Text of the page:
The kids are back in school learning reading, writing, and arithmetic (and that’s probably all since the standardized tests don’t deem anything else to be important). But Junior doesn’t have to be the only one in the family to get an education this fall.
As an investor, you should constantly be striving to learn as much as you can about market history, how markets work, different types of analysis, etc.
For example, did you know that since 1937, the market has gone up 91% of the time over 10 year periods? That puts me at ease considering the upcoming election and the fact that I have absolutely no faith that either presidential candidate or Congress will do much to improve the economy.
It may be a tough slog going forward, but that’s not much different than other difficult periods in history. The 1970s decade was no cakewalk. Vietnam, Watergate, gas lines, and double digit inflation -- yet, including dividends, investors made money in every 10 year period involving the 1970s (i.e., 1967-1976, 1973-1982, etc.).
World War II didn’t do much to stop the stock market. Only the 10 year period ending in 1946 finished down – and that included several years of the Great Depression.
Over 10 year periods, the stock market goes up -- and it goes up a lot. Including dividends, the market rises an average of 129% over 10 years, more than doubling investors’ money.
So even though most politicians wouldn’t know good policy if it fell in their laps, the market is likely going to do what it has done throughout history: Go up over the long term.
But that doesn’t mean investors should just blindly put their money into an index fund and collect their proceeds in 10 or more years. There are ways of maximizing returns.
Give Yourself a Raise.
One of the easiest and most powerful methods is to invest in perpetual dividend raisers. These are stocks that have a track record of raising their dividend every year. This is important for three critical reasons:
It suggests the business is healthy; a company whose business is struggling is not likely to be able to boost its payout to investors every year over the long term.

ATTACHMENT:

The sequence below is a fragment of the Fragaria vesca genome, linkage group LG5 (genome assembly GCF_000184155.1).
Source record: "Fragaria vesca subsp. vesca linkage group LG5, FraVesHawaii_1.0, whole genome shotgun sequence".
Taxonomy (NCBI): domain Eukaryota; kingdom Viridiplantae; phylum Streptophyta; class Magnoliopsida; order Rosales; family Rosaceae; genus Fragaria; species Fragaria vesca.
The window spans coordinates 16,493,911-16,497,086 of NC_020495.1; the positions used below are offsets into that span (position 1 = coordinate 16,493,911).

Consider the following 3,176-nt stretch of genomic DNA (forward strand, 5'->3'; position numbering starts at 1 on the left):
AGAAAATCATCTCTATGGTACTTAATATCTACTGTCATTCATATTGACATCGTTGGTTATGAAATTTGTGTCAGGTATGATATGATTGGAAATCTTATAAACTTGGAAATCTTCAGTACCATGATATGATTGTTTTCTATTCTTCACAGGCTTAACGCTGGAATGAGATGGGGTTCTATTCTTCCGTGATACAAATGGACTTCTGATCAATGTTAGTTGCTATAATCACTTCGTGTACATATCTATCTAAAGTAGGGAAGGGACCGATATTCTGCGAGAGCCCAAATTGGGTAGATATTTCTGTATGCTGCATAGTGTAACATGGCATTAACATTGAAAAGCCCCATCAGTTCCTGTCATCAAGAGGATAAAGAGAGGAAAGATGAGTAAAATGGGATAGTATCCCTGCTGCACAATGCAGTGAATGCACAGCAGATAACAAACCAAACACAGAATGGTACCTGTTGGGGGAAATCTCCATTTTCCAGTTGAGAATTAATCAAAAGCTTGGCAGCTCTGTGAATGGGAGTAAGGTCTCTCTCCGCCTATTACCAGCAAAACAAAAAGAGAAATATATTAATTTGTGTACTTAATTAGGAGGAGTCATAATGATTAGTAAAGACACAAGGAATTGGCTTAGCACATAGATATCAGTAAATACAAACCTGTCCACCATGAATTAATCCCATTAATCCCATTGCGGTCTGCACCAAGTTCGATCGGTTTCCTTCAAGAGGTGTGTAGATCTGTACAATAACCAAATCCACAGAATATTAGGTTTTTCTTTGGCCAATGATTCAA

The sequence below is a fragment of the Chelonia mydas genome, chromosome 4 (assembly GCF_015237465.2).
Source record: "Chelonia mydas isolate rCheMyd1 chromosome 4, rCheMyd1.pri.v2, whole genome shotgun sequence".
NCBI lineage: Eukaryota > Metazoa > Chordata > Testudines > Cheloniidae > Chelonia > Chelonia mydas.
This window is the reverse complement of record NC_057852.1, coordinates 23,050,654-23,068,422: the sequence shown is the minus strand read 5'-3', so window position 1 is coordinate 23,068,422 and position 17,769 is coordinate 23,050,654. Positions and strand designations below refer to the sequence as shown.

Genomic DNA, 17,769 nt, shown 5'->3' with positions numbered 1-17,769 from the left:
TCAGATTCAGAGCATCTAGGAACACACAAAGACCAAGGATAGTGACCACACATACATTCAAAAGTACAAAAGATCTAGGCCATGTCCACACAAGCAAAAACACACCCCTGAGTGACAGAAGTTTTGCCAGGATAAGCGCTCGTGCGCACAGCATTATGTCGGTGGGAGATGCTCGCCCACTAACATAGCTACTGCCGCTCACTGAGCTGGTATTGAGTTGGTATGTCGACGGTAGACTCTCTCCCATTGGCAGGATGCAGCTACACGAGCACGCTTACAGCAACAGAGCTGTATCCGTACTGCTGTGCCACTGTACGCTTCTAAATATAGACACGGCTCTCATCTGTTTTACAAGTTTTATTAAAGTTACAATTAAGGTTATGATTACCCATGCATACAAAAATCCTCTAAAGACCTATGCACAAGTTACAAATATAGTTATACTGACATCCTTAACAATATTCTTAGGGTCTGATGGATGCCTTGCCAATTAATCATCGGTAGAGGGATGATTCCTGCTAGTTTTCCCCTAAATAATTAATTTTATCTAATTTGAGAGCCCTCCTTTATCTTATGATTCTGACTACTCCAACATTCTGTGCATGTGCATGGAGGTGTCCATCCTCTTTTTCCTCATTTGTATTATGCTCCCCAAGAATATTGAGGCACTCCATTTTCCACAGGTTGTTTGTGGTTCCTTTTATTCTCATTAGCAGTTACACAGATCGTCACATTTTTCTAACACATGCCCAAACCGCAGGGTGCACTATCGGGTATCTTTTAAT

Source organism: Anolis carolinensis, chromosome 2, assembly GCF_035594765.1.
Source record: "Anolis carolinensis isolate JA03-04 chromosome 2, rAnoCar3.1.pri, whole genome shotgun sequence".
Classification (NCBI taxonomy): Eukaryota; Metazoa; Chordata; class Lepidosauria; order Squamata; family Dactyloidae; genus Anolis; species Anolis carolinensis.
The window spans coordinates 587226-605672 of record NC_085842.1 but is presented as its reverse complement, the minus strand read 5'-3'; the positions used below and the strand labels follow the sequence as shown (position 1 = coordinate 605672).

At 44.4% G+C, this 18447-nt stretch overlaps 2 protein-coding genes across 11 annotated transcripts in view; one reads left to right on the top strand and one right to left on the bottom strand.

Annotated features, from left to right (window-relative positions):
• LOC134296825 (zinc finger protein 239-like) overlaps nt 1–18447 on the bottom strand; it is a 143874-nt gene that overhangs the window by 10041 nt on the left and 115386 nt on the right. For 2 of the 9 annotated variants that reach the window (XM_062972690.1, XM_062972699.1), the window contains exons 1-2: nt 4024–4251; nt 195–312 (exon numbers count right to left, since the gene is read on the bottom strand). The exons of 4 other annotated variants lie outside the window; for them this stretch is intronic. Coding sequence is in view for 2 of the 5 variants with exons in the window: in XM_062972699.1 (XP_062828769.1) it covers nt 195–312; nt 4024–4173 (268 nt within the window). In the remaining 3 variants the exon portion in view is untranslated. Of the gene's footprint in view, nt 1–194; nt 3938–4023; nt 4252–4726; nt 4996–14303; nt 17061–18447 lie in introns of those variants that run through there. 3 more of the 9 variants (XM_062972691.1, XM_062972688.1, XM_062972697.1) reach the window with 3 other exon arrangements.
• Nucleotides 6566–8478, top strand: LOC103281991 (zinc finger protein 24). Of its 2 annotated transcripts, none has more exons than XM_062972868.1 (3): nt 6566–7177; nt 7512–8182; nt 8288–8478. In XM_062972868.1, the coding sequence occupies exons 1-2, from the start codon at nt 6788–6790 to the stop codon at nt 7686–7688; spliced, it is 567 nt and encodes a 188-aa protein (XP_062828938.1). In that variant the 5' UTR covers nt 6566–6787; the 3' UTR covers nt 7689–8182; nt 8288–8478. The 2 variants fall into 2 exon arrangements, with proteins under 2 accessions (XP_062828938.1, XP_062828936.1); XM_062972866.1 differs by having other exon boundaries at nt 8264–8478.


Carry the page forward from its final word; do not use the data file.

It shows that management understands its fiduciary responsibility to shareholders.
It helps investors outpace inflation and create real wealth.
In my book Get Rich with Dividends
, I introduce investors to my 10-11-12 System. It’s a system designed to generate 12% annual returns over a 10 year period. With those kinds of returns you triple your money in 10 years and make nearly 1,000% over twenty years.
One of my favorites stocks these days that qualifies under the 10-11-12 System is Intel
(INTC). The stock pays a dividend yield of 3.4% and has raised the dividend by double digits every year for nine years. Its most recent increase was its third in eighteen months. Plus, the company only pays out 22% of its profits to shareholders, so it has plenty of room to continue raising the dividend in the future.
Intel is the leading semiconductor manufacturer in the world and dominates the computer processor market with roughly 80% market share. The increased use of the cloud should benefit Intel, as more cloud use requires more servers, which is Intel’s sweet spot.
Intel is a blue chip company that deserves a spot in any core dividend portfolio.
Brookfield Infrastructure Partners
(BIP) is certainly lesser known than Intel, but also deserves your consideration. The company operates a diverse group of businesses all over the world. It runs ports and railroads in Australia, toll roads in Chile, gas pipelines in the US, timberland in Canada, and transmission lines in several countries.
It pays a 4.3% yield and has raised the payout every year for five years. Roughly 80% of its revenue is secured by contract or government regulation, so management has great visibility on earnings, cash flow, and its ability to pay and raise the cash distribution.
Additionally, Brookfield is a terrific idea if you’re concerned about taxes. Brookfield Infrastructure Partners is a master limited partnership (or MLP). Typically, most of an MLP’s cash distribution is considered a return of capital. This means the payout will not be taxed as a dividend. Instead, it will lower your cost basis and may lead to capital gains when you sell the stock. At that point, you will be responsible for taxes on any capital gains.
But for those seeking tax deferred income today, especially if you’re concerned about the expiration of the Bush tax cuts and a hike in the tax rate on dividends, a master limited partnership like Brookfield may be the answer. Just be sure to speak with your tax advisor before investing as MLPs can complicate your tax return and you want to make sure the cost and risk is worth the benefit.
Setting up a portfolio of stocks with solid yields that raise the dividend every year is the best way to ensure you capture excess returns, even beyond the strong performance of the market decade after decade, no matter who was in Washington or any other world capital.
Marc Lichtenfeld is the author of Get Rich with Dividends, A Proven System for Earning Double Digit Returns
. He is also the Associate Investment Director of the Oxford Club
and the editor of the Ultimate Income Letter.
No positions in stocks mentioned.